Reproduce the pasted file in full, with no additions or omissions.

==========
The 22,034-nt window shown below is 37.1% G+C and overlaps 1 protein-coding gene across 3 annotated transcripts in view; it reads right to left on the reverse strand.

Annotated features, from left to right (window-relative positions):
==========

The 22,034-nt window shown below is 37.1% G+C and overlaps 1 protein-coding gene across 3 annotated transcripts in view; it reads right to left on the reverse strand.

Annotated features, from left to right (window-relative positions):